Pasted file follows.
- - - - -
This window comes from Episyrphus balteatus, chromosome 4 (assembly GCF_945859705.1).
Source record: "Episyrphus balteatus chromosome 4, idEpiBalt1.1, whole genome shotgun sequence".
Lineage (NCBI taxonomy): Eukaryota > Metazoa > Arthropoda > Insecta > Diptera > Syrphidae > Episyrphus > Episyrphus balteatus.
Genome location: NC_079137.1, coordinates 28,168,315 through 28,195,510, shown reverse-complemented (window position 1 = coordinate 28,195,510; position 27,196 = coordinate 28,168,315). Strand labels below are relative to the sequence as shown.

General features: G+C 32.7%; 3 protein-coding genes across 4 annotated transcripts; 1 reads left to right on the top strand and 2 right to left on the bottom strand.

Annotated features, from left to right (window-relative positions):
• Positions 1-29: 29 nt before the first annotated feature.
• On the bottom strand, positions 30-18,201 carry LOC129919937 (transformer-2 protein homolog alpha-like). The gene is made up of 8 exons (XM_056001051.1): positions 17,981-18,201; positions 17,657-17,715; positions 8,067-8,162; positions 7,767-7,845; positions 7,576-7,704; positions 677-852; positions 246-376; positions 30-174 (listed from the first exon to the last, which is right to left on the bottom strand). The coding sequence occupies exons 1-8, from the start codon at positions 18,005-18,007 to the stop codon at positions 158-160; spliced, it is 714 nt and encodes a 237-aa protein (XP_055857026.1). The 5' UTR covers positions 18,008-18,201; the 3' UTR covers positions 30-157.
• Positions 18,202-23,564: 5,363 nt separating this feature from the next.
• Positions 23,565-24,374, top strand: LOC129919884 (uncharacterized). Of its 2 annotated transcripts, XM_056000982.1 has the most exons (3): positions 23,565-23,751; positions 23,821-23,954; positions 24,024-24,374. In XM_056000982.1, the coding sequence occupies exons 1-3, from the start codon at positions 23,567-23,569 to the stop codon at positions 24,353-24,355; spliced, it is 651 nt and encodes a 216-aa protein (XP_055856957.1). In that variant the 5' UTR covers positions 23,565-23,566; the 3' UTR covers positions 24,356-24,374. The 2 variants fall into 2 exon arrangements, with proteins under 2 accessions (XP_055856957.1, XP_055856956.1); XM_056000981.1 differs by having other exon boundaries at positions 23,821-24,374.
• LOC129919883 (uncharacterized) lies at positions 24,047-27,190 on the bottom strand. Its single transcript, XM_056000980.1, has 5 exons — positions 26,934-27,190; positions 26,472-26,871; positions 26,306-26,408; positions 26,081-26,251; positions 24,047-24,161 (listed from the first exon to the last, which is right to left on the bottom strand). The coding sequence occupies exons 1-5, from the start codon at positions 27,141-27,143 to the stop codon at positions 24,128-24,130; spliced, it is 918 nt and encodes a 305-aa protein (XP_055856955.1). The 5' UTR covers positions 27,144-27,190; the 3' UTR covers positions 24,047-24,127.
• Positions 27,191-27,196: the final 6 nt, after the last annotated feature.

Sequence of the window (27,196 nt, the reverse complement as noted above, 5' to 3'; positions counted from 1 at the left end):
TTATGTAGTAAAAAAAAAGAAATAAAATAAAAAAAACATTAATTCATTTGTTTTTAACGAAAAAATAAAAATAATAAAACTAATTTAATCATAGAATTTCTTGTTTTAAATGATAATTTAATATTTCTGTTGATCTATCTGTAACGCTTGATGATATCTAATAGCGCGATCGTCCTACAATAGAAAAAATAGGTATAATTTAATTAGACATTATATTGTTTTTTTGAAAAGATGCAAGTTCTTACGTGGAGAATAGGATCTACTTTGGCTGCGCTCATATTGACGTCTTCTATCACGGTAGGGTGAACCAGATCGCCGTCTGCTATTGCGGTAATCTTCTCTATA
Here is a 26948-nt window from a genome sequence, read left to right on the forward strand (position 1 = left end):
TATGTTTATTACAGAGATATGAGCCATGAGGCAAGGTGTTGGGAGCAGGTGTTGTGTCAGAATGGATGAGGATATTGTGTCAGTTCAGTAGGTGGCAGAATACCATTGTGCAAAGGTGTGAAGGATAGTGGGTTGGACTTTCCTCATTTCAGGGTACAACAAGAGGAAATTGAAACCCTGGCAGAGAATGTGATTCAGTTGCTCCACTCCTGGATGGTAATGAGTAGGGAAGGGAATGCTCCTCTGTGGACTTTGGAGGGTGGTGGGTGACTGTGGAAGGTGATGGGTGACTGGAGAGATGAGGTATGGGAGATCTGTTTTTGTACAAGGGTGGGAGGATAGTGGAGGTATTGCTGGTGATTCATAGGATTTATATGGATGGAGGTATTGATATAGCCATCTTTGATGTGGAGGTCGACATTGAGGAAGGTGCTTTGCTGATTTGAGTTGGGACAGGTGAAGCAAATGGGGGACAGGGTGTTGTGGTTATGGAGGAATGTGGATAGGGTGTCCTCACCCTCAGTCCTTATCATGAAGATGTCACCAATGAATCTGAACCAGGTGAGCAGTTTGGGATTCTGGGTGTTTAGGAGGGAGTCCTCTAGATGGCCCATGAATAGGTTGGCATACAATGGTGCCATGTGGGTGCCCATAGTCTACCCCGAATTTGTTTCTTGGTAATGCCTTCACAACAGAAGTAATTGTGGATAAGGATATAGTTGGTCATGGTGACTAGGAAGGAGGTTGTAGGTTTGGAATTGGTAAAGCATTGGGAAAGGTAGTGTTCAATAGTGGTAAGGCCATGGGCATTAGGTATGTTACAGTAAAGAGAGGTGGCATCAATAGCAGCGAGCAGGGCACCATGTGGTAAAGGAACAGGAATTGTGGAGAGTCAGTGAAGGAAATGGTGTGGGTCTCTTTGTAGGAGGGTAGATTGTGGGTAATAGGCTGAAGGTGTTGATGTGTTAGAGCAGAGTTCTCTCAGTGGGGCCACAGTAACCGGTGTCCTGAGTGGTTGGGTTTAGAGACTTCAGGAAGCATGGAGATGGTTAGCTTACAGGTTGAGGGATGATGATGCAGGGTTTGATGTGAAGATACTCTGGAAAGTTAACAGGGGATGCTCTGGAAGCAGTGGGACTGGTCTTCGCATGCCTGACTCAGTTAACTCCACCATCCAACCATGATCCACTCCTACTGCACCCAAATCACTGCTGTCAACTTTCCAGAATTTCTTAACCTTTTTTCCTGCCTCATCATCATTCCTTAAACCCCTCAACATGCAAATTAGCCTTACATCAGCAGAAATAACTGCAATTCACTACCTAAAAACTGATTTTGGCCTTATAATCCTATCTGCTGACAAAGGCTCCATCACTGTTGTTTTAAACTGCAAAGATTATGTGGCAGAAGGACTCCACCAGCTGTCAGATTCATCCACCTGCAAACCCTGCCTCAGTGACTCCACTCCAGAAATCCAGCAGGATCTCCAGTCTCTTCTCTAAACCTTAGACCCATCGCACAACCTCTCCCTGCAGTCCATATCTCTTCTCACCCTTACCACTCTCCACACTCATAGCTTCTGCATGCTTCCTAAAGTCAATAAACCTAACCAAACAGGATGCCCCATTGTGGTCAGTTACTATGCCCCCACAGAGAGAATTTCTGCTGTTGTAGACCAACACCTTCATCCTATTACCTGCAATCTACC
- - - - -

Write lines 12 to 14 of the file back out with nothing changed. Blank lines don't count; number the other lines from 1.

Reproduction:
• Positions 27,191-27,196: the final 6 nt, after the last annotated feature.

Sequence of the window (27,196 nt, the reverse complement as noted above, 5' to 3'; positions counted from 1 at the left end):
TTATGTAGTAAAAAAAAAGAAATAAAATAAAAAAAACATTAATTCATTTGTTTTTAACGAAAAAATAAAAATAATAAAACTAATTTAATCATAGAATTTCTTGTTTTAAATGATAATTTAATATTTCTGTTGATCTATCTGTAACGCTTGATGATATCTAATAGCGCGATCGTCCTACAATAGAAAAAATAGGTATAATTTAATTAGACATTATATTGTTTTTTTGAAAAGATGCAAGTTCTTACGTGGAGAATAGGATCTACTTTGGCTGCGCTCATATTGACGTCTTCTATCACGGTAGGGTGAACCAGATCGCCGTCTGCTATTGCGGTAATCTTCTCTATA